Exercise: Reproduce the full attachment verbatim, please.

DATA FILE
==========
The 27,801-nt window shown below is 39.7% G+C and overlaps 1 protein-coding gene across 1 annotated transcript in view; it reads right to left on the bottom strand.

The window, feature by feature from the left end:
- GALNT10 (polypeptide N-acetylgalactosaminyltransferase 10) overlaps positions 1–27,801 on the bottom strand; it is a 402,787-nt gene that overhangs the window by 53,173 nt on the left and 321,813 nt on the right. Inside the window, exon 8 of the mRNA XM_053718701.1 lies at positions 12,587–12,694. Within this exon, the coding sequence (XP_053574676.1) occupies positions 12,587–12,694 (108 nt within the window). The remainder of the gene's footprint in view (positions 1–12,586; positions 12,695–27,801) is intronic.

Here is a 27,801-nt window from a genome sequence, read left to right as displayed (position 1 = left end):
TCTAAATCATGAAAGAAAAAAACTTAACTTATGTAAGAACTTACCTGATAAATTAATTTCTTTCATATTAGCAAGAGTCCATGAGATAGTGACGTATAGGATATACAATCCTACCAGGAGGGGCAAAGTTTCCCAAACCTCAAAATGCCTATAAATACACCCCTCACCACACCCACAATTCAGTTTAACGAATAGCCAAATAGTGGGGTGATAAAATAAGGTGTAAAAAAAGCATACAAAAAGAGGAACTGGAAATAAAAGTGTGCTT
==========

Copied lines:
The 27,801-nt window shown below is 39.7% G+C and overlaps 1 protein-coding gene across 1 annotated transcript in view; it reads right to left on the bottom strand.

The window, feature by feature from the left end:
- GALNT10 (polypeptide N-acetylgalactosaminyltransferase 10) overlaps positions 1–27,801 on the bottom strand; it is a 402,787-nt gene that overhangs the window by 53,173 nt on the left and 321,813 nt on the right. Inside the window, exon 8 of the mRNA XM_053718701.1 lies at positions 12,587–12,694. Within this exon, the coding sequence (XP_053574676.1) occupies positions 12,587–12,694 (108 nt within the window). The remainder of the gene's footprint in view (positions 1–12,586; positions 12,695–27,801) is intronic.

Here is a 27,801-nt window from a genome sequence, read left to right as displayed (position 1 = left end):
TCTAAATCATGAAAGAAAAAAACTTAACTTATGTAAGAACTTACCTGATAAATTAATTTCTTTCATATTAGCAAGAGTCCATGAGATAGTGACGTATAGGATATACAATCCTACCAGGAGGGGCAAAGTTTCCCAAACCTCAAAATGCCTATAAATACACCCCTCACCACACCCACAATTCAGTTTAACGAATAGCCAAATAGTGGGGTGATAAAATAAGGTGTAAAAAAAGCATACAAAAAGAGGAACTGGAAATAAAAGTGTGCTT